Swiss trading house Trafigura has merged its global fuel oil and gasoil trading desks ahead of new shipping fuel regulations starting in 2020 set by the United Nations’ shipping agency, three trade sources said.
The merger is “a prudent step to structure ourselves for future market conditions including in preparation for the upcoming IMO 2020 changes amongst others to ensure better integration across the bunkering space,” said one of the sources with direct knowledge of the matter.
The source declined to be identified due to their company policy.
From 2020, the International Maritime Organization (IMO) rules will ban ships from using marine fuels, also known as bunkers, with a sulphur content above 0.5 percent, compared with 3.5 percent now, unless they are equipped with so-called scrubbers to clean up sulphur emissions.
Joshua Grizzle heads the new global team, while Seetal Patel has taken a new senior role within the oil and oil products trading division, the source said.
Trafigura’s trading desk merger mirrors a similar move by oil-giant BP, which combined its fuel oil and middle distillates desks about four months ago.
“Whatever we do in BP is to anticipate market changes, and to ensure we can run our business in the most efficient way, we can supply our customers, meet demand in the market,” Janet Kong, chief executive of Integrated Supply and Trading (IST) Eastern Hemisphere at BP in response to questions about BP’s trading desk merger.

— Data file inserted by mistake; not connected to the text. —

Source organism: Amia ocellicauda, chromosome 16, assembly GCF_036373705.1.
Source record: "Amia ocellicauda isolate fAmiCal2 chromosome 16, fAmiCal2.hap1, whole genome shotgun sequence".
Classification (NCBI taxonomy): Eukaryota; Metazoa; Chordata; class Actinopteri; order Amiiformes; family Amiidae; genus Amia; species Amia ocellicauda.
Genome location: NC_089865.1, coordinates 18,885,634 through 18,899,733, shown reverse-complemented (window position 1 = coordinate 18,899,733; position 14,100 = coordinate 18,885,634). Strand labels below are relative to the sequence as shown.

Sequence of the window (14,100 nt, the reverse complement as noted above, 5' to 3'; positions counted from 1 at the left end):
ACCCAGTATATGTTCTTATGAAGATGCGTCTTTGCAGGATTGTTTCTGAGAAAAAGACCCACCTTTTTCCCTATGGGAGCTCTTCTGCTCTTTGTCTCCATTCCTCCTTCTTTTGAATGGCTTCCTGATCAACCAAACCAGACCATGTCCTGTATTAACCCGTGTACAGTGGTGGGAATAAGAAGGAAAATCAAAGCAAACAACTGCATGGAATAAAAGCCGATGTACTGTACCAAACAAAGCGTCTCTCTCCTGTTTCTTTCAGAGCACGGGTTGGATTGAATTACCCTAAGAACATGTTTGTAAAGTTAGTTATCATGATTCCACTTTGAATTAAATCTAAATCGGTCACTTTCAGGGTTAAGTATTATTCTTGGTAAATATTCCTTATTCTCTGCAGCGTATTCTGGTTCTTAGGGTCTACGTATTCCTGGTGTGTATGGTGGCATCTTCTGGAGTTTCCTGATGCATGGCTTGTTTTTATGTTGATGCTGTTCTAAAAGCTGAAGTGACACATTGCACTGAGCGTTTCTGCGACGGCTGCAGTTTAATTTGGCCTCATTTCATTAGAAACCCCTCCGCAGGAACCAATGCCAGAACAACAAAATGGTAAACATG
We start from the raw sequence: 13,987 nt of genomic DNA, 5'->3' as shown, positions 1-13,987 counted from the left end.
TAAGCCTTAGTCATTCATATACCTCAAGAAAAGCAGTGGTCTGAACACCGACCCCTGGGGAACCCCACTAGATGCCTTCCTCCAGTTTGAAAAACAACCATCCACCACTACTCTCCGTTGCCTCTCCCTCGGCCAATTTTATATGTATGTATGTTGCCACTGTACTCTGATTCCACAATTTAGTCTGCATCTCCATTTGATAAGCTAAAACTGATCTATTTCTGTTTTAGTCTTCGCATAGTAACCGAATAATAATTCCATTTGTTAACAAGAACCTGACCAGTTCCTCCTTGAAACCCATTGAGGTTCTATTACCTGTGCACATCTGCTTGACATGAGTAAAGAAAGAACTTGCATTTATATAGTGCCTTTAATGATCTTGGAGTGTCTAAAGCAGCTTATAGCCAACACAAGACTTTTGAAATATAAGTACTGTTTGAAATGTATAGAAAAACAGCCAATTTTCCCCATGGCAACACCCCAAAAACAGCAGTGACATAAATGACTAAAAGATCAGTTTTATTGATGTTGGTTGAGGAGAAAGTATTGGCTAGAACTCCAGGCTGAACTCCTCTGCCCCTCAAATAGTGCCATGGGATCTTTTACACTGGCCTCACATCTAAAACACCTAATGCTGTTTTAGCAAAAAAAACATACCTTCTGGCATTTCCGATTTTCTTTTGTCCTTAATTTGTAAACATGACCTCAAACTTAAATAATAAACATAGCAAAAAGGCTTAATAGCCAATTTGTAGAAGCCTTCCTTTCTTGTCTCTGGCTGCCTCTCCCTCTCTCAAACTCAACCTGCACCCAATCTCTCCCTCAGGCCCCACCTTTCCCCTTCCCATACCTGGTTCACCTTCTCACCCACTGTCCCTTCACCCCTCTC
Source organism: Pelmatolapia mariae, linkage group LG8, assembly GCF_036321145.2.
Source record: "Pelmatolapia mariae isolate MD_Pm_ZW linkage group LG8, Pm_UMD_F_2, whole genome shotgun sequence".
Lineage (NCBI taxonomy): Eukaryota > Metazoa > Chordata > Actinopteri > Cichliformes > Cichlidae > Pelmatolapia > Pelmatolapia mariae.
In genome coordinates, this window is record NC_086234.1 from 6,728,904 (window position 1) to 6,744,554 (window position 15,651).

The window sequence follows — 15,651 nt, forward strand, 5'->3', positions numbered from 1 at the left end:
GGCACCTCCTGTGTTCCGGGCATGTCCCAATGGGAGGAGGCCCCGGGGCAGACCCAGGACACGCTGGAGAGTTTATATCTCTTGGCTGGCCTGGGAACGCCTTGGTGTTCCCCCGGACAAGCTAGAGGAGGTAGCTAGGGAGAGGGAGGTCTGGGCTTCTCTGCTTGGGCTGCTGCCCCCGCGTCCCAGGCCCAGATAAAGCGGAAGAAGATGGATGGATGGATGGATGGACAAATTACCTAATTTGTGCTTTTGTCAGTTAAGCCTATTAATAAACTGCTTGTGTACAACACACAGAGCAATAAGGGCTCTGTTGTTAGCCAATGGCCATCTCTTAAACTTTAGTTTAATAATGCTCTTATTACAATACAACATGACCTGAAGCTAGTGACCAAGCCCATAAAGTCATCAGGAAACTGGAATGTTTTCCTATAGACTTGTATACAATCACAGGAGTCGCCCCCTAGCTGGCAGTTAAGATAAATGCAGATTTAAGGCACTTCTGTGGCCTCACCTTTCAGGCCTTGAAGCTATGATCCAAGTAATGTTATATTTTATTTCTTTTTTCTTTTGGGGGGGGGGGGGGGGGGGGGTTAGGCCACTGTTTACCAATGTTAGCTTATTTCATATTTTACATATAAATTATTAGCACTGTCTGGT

The trade sources said similar trading desk mergers at other trading houses and major oil companies could be expected in the run up to the 2020 marine fuel sulphur cap.
The upcoming changes to marine fuel specifications have rocked the global shipping, bunkering, oil refining and storage industries since the 2020 deadline was set almost two years ago.
The global shipping industry burned a total of 3.3 million barrels per day (bpd) of high-sulphur fuel oil (HSFO) in 2017, according to Goldman Sachs.
By 2020, scrubber installations will reduce demand for HSFO to 1 million bpd by 2020 and 1.4 million bpd by 2025, according to the bank.
The remaining gap in global shipping fuel demand from 2020 is expected to be filled by costlier low-sulphur fuels such as marine gasoil or ultra-low-sulphur fuel oil.